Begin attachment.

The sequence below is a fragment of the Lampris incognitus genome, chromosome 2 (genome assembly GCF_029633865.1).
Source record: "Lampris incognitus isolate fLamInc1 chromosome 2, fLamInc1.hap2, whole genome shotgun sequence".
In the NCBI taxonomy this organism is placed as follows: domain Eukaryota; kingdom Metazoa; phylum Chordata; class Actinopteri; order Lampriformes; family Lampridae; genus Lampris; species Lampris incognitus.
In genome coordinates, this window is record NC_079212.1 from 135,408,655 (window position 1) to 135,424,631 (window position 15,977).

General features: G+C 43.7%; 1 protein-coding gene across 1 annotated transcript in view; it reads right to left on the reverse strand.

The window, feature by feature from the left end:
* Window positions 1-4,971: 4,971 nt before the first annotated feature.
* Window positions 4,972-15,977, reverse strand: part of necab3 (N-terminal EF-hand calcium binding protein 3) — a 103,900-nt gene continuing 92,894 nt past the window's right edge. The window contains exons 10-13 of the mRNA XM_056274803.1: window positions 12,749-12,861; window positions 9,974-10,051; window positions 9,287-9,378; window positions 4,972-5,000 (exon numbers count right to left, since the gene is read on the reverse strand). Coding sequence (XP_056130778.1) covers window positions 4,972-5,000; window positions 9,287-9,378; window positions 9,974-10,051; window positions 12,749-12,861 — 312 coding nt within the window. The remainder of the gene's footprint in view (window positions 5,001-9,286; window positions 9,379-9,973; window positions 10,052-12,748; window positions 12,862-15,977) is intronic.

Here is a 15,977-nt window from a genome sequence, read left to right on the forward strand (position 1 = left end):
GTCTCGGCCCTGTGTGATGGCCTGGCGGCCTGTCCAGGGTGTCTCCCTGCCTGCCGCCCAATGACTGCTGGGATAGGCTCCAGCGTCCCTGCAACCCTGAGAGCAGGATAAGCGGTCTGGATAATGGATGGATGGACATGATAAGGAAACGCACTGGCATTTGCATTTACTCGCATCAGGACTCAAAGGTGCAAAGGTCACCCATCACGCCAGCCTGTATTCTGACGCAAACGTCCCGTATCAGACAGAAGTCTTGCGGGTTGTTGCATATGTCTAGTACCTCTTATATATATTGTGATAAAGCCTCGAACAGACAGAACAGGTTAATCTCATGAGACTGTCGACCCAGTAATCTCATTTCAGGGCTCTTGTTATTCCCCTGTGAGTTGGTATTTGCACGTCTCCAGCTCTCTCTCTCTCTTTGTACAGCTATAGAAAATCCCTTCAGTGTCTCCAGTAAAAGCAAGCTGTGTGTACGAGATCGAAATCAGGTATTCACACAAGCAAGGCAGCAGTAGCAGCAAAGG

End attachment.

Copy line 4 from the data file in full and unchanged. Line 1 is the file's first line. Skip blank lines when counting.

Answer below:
In genome coordinates, this window is record NC_079212.1 from 135,408,655 (window position 1) to 135,424,631 (window position 15,977).